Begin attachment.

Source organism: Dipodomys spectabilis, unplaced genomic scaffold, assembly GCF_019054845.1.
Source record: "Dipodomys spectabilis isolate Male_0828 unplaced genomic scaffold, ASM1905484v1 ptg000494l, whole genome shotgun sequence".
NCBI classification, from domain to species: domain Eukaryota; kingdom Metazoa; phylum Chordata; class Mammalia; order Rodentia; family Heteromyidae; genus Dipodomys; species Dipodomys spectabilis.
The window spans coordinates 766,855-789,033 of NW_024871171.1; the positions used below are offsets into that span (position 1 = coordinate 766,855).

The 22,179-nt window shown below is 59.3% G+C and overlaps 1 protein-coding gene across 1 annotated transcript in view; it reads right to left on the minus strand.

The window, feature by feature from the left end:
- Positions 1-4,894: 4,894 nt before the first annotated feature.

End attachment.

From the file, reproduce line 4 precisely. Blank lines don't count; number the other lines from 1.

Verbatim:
The window spans coordinates 766,855-789,033 of NW_024871171.1; the positions used below are offsets into that span (position 1 = coordinate 766,855).